Founded by King Rama VI in 1917, Chulalongkorn University is Thailand's oldest and most prestigious university. Donations from the Thai people erected a monument to King Rama V who offered equal educational opportunities to the Thai people. The university's basic goals are to break new ground, search for, uphold, and transmit knowledge along with ethical values to university graduates. The university's philosophy is that knowledge contributes to the prosperity of individuals and society in general and the student body and the university benefit from the diverse academic disciplines. Chulalongkorn University places significant stress on ethical standards teaching graduates self-knowledge, inquisitiveness, constructive initiatives, circumspection, sound reasoning, and a sense of responsibility, far-sightedness, morals and devotion to the common good. The university offers a bachelors degree in communication arts. Graduates of Chulalongkorn University derive benefit and status from the patronage of the Thai Royal Family and every Thai monarch of the twentieth century.

Chiang Mai University is northern Thailand's oldest, largest, and most prestigious university. International cooperation in teaching, research, and professional associations is a cornerstone of the university's academic programs. The university offers a bachelors degree in mass communication. Chiang Mai's motto "The Wise Person Cultivates Himself" promotes the university and the nation's belief that highly trained competent people are the nation's wealth. Founded in 1964, Chiang Mai's goals are to contract research, nurture culture, and provide community service. Thai graduate students may opt to pursue additional courses of study in media and communication overseas in the United States and Europe.


In the twenty-first century the government in power directly affects the degree of freedom in which Thailand's press can operate. During the last 50 years of the twentieth century there were short periods when the press published whatever it wanted to and the number of publications was large. It is true that the Thai press did not always shown restraint and responsible journalism in the types of stories it printed. There is an increasing hope that the media will show self-restraint. Historically, the print media has always been privately owned. The broadcast media is government-controlled but operated for profit. Politicians, the military, and entrepreneurs have all used the media to present particular perspectives in their attempts to manipulate public opinion.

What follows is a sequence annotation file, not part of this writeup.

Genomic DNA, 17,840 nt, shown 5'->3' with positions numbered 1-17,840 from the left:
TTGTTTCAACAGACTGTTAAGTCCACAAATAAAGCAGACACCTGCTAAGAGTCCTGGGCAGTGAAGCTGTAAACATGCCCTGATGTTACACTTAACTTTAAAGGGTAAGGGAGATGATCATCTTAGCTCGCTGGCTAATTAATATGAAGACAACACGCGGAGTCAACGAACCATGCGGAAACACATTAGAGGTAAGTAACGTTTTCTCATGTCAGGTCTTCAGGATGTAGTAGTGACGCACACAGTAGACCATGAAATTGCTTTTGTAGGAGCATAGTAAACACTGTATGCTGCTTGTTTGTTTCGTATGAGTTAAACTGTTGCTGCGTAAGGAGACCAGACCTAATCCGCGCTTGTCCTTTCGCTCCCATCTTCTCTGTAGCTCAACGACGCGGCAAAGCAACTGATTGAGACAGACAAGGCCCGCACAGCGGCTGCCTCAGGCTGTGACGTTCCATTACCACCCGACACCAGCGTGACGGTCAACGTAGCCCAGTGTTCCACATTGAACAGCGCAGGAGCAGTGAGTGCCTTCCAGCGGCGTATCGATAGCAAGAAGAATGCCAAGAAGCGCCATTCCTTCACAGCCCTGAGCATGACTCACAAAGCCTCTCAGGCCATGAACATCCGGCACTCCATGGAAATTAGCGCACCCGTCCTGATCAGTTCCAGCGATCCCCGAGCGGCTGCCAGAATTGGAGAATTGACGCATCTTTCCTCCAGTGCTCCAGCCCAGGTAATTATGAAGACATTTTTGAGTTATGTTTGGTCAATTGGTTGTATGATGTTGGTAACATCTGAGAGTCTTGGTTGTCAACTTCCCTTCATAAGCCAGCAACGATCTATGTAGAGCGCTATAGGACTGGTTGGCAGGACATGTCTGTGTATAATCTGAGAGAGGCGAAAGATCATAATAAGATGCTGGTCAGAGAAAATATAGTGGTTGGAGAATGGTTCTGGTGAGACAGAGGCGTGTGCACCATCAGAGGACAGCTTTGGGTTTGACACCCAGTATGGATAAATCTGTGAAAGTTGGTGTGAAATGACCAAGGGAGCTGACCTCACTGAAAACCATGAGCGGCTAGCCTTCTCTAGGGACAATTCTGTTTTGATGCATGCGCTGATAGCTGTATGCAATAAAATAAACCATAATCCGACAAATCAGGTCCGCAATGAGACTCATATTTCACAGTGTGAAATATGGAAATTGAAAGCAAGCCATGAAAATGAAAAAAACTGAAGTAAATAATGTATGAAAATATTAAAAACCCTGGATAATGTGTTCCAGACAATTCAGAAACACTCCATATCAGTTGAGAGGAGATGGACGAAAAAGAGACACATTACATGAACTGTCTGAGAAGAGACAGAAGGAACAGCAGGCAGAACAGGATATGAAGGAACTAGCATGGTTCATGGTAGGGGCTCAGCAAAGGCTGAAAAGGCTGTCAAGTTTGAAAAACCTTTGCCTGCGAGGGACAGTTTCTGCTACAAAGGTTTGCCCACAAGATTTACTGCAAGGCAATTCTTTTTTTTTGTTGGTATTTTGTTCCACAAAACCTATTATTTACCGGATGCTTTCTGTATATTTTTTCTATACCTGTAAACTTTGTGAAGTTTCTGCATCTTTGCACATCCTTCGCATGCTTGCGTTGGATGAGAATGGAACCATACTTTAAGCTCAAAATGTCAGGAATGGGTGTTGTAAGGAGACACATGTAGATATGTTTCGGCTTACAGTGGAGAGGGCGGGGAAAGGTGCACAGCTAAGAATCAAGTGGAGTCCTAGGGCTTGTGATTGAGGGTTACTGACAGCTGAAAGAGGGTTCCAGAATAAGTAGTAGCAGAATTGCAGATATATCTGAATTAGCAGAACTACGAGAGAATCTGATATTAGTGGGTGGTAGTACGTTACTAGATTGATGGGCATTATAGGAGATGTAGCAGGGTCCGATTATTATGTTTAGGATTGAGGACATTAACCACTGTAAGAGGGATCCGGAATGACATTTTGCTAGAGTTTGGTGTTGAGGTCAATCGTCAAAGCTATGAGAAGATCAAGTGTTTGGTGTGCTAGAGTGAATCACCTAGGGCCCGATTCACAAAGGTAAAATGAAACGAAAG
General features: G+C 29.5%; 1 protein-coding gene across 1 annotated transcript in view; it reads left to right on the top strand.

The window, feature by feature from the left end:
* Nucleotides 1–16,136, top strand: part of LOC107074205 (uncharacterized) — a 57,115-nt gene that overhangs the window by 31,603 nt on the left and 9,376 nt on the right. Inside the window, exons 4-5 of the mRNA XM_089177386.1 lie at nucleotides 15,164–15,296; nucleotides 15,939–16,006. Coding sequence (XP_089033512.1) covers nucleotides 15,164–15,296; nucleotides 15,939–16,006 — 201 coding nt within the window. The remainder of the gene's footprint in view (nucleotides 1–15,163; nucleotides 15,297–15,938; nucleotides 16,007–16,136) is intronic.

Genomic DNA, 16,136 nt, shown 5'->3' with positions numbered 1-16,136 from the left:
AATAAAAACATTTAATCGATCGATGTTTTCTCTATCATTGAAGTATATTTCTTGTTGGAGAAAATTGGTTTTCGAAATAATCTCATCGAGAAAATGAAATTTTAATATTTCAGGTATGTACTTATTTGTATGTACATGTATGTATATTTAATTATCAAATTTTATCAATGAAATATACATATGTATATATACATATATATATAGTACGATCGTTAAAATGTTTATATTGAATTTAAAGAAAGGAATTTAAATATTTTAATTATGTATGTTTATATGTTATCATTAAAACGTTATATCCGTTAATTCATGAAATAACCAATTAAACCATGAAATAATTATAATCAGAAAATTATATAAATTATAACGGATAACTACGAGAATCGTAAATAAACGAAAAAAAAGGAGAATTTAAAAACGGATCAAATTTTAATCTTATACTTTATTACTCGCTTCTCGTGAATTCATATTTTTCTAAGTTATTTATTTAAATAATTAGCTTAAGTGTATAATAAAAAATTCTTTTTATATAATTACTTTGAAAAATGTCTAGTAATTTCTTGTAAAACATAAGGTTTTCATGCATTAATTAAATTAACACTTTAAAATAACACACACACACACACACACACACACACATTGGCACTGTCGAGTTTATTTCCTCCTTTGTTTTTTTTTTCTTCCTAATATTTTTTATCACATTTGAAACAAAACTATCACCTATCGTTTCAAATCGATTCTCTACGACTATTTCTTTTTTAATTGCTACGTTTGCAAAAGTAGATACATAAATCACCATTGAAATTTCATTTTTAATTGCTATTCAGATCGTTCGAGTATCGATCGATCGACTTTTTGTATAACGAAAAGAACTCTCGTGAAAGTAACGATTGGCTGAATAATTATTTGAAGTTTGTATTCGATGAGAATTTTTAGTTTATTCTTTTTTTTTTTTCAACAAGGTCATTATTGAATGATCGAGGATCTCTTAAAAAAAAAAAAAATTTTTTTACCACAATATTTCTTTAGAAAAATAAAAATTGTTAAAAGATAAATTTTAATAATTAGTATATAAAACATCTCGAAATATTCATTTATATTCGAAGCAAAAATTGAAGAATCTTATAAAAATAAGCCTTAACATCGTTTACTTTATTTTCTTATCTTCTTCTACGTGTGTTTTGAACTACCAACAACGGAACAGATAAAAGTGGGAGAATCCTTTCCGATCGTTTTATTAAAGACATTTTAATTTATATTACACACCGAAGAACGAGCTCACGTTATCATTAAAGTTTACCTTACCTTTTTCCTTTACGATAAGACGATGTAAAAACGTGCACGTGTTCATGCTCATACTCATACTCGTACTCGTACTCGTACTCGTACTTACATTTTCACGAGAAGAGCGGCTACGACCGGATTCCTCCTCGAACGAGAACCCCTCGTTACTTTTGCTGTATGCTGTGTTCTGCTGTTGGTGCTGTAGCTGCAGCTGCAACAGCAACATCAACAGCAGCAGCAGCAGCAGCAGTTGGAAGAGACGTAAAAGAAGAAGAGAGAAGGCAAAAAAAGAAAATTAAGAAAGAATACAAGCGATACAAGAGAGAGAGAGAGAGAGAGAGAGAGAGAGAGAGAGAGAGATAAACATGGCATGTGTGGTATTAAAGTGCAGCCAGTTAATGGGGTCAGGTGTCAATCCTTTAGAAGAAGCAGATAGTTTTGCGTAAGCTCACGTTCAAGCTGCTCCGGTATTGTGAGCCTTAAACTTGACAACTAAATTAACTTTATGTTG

The Constitution of 1997 is a unique document because of the detail it offers the Thai people about rights guaranteed and protected by the government. The degree of specificity was necessary to prevent the reappearance of abuses by previous governments under earlier administrations. All 336 articles in the constitution are thought to represent a mistrust of authority and a desire to spread power. The 1997 Constitution is designed to fight corruption so endemic to Thailand's political structure and the military. The constitution expresses the need to end the tradition of unstable multiparty coalition governments. By the decentralization of power from Bangkok to the provinces, the constitution's intent is to reduce the concentration of power in the capital.

Two anticorruption agencies were created by the Constitution of 1997: the Election Commission and the National Counter-Corruption Commission. A complex method exists to appoint members to each. The government plays no role in this process. The Election Commission is designed to eliminate vote buying. It seeks to reduce the influence of political parties and the traditional and frequent practice of switching party loyalties. Senators are elected without political party affiliation. The commission's rulings are final without right of appeal. The National Counter-Corruption Commission reviews the financial public disclosure of assets from elected politicians. Any errors or omissions allow the commission to ban the offender from holding the office for five years. Thailand's Prime Minister Thaksin Shinawatra was under investigation for failing to accurately reveal all of his financial assets. Had the commission ruled against the highly popular and newly elected prime minister, he would have been forced to step down. The prime minister was not cited or punished for his financial omissions.

However, during the waiting period, the media was very critical of him. This may explain Prime Minister Thaksin's policies of media regulations in oblique ways, such as directing advertising budgets to friendly, pro-government media and the use of the lese-majeste law.

The media in Thailand is not as free as they are in the Western world. It is believed that over time the Constitution of 1997 will provide the legal framework for reform at all levels of the government and full civil rights protection. Until that time, the voice of Thailand's revered King Bhumibol remains the nation's final guarantor for civil rights.

Significant Dates

  • 1992: Bhumibol Adulate reverses a military coup and restores democracy.
  • 1996: King Bhumibol Adulate celebrates 50 years as Thailand's monarch.
  • 1997: Thailand adopts a new Constitution.
  • 2001: Prime Minister Thaksin Shinawatra announces a major domestic agenda.
  • 2002: The Thai government appears to restrict journalistic freedom of the foreign press.


50 Years of Reign, His Majesty King Bhumibol Adulyadej's Accession to the Throne . Bangkok: Public Relations Department, 1996.

The Constitution of the Kingdom of Thailand, 1997.

Crossette, Barbara. "King Bhumibol's Reign." New York Times Magazine (21 May 1989): 30ff.

Insor, D. Thailand . New York: Praeger, 1963.

LePoer, Barbara Leitch. Thailand, A Country Study . Washington, DC: Government Printing Office, 1989.

A Memoir of His Majesty King Bhumibol Adulyadej of Thailand . Bangkok: Government Printing Office, 1984.

"A Step Backwards." Economist (9 March 2002): 14.

"A Survey of Thailand." Economist (2 March 2002): 1-16.

Turner, Barry, ed. Statesman's Yearbook 2002 . New York: Palgrave, 2001.

World Mass Media Handbook, 1995 Edition . New York: United Nations Department of Public Information, 1995.

William A. Paquette